I decided not to listen to the radio.  The drive was about an hour from where I was staying in Moab, Utah to the trailhead in the Needles District of Canyonlands National Park where I was going to run my marathon. The 6am air was in the 20s. Will make for a cold run I thought. I turned right and started on the two-lane highway leading into the park. I have only seen a handful of cars this morning and in none in the last half-hour.

Canyonlands National Park

Canyonlands National Park

I’m motoring along around 50 miles per hour admiring the rocky terrain. Some movement catches my eye on the right. There are three deer off the shoulder but heading for the road. I’m up on them too fast to stop completely before they are on the blacktop. I slow down and swerve into the oncoming lane.

The front of my car is past the lead buck when he decides to leap forward instead standing still or backing away. He throws a perfect shoulder block into the right front of my car.

The impact sounds like a single bass note from a blown speaker at high-volume.

I pull over and look back. Dumb ass deer and his buddies are gone. I get out and inspect the damage.  


The right front of the car between the headlight and the passenger door is smashed in. I look under the car for leaks. None. I look for bent steering linkages for damage to the wheel. All seems okay. There’s no impact to the front door which opens and closes fine. No broken lights. This shot is later after pushing a few of the dents out.

I don’t remember seeing any repair shops for gas stations for over 20 miles. I’m only a few miles from the trailhead so I continue on slowly, listening for signs I’m scraping metal or plastic. I figure if I do have a problem there should be a few people at the trailhead or the campground who may be able to help.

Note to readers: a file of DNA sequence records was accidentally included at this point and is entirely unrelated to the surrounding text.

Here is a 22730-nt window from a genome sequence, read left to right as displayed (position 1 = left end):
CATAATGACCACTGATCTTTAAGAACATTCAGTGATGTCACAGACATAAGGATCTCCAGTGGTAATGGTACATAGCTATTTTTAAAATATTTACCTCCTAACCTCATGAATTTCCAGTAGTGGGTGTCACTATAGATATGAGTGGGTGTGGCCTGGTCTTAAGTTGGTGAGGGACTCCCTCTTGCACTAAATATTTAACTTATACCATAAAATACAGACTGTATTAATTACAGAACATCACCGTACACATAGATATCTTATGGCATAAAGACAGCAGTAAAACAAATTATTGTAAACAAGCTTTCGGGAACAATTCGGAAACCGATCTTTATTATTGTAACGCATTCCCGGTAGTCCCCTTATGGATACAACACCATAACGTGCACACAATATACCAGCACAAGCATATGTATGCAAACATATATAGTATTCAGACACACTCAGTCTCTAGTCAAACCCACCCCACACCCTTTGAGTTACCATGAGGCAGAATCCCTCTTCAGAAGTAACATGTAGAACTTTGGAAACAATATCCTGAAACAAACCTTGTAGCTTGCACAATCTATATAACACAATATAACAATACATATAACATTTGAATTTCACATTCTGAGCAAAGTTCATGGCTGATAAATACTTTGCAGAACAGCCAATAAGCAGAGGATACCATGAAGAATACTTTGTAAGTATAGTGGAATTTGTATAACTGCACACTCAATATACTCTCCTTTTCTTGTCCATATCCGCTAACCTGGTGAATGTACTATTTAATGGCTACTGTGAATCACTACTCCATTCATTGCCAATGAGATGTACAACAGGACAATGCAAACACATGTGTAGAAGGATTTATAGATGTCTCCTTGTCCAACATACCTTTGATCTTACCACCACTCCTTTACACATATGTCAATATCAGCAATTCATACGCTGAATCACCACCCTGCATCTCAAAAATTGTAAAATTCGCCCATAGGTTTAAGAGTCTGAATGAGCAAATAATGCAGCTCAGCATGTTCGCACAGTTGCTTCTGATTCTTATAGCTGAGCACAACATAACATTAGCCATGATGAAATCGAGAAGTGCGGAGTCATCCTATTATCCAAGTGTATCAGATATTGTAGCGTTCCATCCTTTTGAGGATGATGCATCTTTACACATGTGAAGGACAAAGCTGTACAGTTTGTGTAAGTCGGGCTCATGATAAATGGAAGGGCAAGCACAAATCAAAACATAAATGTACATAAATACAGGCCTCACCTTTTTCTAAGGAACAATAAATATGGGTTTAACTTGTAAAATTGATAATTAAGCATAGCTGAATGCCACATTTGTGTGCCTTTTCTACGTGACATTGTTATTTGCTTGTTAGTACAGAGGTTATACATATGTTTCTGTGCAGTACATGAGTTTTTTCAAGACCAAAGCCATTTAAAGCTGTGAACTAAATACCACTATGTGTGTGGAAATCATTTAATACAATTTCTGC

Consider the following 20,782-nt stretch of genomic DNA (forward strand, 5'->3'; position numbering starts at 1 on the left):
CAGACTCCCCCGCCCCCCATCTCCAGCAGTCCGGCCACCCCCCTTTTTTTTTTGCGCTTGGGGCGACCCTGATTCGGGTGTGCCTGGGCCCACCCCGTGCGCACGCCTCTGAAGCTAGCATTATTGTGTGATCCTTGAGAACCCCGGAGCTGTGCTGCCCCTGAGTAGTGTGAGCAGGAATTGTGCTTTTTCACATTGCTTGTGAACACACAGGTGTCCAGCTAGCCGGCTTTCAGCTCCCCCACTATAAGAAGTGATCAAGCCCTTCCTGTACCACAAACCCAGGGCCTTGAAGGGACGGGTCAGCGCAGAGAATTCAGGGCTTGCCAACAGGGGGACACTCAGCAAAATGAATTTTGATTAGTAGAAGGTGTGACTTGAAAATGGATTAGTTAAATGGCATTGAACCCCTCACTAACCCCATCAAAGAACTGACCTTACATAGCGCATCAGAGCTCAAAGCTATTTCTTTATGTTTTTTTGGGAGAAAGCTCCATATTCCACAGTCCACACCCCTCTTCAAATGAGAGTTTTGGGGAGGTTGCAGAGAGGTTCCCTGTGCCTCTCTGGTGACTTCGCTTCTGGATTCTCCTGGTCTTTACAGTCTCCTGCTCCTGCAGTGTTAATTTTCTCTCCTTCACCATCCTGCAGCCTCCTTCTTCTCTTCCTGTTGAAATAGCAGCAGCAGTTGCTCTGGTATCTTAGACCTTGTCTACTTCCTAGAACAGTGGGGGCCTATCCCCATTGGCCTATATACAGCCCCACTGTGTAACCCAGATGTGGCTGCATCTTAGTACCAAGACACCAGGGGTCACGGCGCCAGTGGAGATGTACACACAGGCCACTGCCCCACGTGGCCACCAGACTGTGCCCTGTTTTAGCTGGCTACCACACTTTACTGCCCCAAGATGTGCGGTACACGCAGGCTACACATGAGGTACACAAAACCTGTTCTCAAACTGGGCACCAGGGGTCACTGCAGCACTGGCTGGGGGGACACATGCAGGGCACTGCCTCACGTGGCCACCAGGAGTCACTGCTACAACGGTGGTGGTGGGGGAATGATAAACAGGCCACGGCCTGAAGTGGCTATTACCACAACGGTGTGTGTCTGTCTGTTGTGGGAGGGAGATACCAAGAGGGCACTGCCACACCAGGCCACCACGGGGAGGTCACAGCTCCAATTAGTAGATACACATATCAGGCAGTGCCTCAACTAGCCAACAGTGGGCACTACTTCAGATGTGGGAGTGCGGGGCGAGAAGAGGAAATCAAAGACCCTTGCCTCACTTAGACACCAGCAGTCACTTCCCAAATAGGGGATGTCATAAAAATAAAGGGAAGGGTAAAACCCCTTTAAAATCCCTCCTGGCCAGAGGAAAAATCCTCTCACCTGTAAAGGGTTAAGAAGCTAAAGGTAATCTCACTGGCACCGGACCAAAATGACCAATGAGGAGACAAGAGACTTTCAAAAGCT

So far, no scraping. I zig-zag act back and forth on the road checking to see if the steering is okay. Seems fine. I get up to 40, then 50 and 55. All still seems good.

I park at the trailhead and take another look under the car.  No visible damage other than sheet metal. I decide well, I’m here. I might as well run.

Out on the trail

Out on the trail

Canyonlands was one of my favorite parks.  It is truly a runner’s playground. I enjoyed every single park I went to up to that point but this was one of the first parks where I had the active thought that I need to come back here with a group of runners and explore.

This post is about luck. Many would say I was unlucky to have been hit by the deer. I say no. It was very lucky. I was happy that the deer hit me. Seems a strange thing to say since my car got all bent up. Why?

Had the deer been faster I would have hit it head on damaging the front of the car and possibly having the deer slide up and crash against the windshield. Had the deer been larger it could have damaged my steering or front wheel. Had the deer been slower it would have crashed into my passenger front door possibly impacting its ability to open and close and maybe even breaking the window. Any one of these scenarios would have put damper on my project as well as potentially caused me injury. If you are going to have a deer hit you, that was the way to do it. 

Feeling lucky

Feeling lucky

So, it was lucky. None of the car’s systems were damaged. I was able to continue my travels uninterrupted and I learned a new perspective on luck. I try to see the good aspects of what might seem to be an unlucky event. I try to feel fortunate even when bad things happen. I try to feel a sense of gratitude that it wasn’t worse.

How do you look at events that happen around you? Do you see them straight up as lucky or unlucky?

Try to take a moment the next time something negative happens. See what part of that was lucky. Luck is there. Good fortune is there. Feelings of gratitude are there. Finding those feelings, even for a moment, makes that unlucky situation seem just a little bit brighter.